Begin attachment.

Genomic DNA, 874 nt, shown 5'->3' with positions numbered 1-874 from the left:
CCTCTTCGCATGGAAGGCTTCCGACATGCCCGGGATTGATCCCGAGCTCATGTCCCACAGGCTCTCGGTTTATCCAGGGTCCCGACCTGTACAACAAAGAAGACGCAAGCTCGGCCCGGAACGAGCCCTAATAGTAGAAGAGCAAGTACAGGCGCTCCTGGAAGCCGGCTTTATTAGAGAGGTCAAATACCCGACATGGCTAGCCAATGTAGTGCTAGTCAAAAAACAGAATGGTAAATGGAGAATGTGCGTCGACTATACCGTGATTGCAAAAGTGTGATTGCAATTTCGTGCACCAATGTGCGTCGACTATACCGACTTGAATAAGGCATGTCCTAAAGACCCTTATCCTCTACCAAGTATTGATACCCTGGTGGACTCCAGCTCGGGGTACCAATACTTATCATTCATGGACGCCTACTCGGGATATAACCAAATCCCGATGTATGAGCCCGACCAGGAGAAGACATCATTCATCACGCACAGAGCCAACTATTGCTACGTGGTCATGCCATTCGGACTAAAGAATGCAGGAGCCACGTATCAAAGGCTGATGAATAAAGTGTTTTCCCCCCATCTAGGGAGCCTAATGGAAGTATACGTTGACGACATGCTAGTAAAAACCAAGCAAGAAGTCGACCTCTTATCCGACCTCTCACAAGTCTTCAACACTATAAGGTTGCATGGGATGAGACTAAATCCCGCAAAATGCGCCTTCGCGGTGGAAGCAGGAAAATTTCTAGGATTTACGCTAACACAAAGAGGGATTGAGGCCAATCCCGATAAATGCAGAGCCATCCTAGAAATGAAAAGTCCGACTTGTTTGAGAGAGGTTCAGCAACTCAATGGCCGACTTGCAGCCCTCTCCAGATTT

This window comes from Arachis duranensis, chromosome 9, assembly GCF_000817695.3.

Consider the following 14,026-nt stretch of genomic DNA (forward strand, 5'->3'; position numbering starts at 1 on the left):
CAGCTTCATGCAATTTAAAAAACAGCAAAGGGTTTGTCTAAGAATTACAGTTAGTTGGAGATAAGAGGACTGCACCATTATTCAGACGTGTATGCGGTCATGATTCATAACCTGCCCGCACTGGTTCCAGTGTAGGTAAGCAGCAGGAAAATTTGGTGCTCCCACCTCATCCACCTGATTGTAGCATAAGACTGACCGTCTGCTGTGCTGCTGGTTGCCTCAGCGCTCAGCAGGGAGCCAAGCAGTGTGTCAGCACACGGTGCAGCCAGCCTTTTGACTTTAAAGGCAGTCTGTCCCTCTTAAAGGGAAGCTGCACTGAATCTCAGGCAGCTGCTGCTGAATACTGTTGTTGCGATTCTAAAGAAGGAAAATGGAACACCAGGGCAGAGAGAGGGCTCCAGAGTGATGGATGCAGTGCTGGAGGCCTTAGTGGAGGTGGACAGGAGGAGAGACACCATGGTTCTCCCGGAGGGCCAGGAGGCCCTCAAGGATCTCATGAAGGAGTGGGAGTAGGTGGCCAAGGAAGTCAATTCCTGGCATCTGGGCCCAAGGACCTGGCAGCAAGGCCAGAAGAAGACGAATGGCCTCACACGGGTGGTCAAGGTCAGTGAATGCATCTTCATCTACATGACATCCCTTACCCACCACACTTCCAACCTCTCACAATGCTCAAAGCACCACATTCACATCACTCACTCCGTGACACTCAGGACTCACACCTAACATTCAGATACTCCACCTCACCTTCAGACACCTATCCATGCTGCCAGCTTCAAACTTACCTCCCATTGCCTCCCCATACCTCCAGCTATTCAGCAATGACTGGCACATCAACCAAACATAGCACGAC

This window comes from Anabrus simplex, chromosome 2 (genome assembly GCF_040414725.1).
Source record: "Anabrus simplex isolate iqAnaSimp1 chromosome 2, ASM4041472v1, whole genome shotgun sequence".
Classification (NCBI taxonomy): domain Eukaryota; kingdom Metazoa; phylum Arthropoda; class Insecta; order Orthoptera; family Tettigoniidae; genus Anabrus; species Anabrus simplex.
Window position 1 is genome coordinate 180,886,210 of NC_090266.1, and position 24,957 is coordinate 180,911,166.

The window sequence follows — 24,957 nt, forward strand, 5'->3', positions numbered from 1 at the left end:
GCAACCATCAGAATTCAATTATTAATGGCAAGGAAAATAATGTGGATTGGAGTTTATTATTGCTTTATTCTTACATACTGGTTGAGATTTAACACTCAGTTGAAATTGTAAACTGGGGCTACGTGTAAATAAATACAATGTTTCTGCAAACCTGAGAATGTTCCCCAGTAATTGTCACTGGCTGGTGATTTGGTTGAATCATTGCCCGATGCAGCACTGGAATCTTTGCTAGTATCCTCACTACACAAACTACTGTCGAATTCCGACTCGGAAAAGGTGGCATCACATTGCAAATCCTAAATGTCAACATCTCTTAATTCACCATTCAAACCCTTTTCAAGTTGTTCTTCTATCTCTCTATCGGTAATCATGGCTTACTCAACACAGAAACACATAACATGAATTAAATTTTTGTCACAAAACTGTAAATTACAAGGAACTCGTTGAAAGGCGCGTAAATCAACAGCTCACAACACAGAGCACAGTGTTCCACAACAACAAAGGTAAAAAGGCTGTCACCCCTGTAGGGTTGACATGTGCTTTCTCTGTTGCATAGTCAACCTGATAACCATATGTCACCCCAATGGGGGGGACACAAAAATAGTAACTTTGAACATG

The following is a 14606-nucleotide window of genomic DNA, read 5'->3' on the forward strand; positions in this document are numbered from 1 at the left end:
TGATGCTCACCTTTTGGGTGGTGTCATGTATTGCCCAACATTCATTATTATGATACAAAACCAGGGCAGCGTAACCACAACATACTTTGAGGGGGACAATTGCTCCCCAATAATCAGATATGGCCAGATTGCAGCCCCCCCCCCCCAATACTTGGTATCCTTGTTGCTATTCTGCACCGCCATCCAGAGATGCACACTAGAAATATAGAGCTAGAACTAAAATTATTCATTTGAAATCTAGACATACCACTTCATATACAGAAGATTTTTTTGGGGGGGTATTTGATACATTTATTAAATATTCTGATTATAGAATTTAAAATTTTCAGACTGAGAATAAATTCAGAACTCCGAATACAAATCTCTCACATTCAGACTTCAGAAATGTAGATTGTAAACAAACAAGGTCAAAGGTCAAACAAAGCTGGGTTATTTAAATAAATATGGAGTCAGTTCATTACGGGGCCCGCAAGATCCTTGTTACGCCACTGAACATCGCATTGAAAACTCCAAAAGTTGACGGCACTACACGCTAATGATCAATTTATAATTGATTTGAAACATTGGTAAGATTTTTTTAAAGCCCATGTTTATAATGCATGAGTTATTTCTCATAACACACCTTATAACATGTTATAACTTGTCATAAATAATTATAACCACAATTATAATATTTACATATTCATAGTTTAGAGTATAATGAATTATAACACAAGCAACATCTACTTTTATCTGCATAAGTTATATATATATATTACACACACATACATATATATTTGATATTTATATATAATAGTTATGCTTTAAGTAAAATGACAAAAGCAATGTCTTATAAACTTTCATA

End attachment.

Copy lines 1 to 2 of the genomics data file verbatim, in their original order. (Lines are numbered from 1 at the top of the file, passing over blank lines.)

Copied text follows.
Genomic DNA, 874 nt, shown 5'->3' with positions numbered 1-874 from the left:
CCTCTTCGCATGGAAGGCTTCCGACATGCCCGGGATTGATCCCGAGCTCATGTCCCACAGGCTCTCGGTTTATCCAGGGTCCCGACCTGTACAACAAAGAAGACGCAAGCTCGGCCCGGAACGAGCCCTAATAGTAGAAGAGCAAGTACAGGCGCTCCTGGAAGCCGGCTTTATTAGAGAGGTCAAATACCCGACATGGCTAGCCAATGTAGTGCTAGTCAAAAAACAGAATGGTAAATGGAGAATGTGCGTCGACTATACCGTGATTGCAAAAGTGTGATTGCAATTTCGTGCACCAATGTGCGTCGACTATACCGACTTGAATAAGGCATGTCCTAAAGACCCTTATCCTCTACCAAGTATTGATACCCTGGTGGACTCCAGCTCGGGGTACCAATACTTATCATTCATGGACGCCTACTCGGGATATAACCAAATCCCGATGTATGAGCCCGACCAGGAGAAGACATCATTCATCACGCACAGAGCCAACTATTGCTACGTGGTCATGCCATTCGGACTAAAGAATGCAGGAGCCACGTATCAAAGGCTGATGAATAAAGTGTTTTCCCCCCATCTAGGGAGCCTAATGGAAGTATACGTTGACGACATGCTAGTAAAAACCAAGCAAGAAGTCGACCTCTTATCCGACCTCTCACAAGTCTTCAACACTATAAGGTTGCATGGGATGAGACTAAATCCCGCAAAATGCGCCTTCGCGGTGGAAGCAGGAAAATTTCTAGGATTTACGCTAACACAAAGAGGGATTGAGGCCAATCCCGATAAATGCAGAGCCATCCTAGAAATGAAAAGTCCGACTTGTTTGAGAGAGGTTCAGCAACTCAATGGCCGACTTGCAGCCCTCTCCAGATTT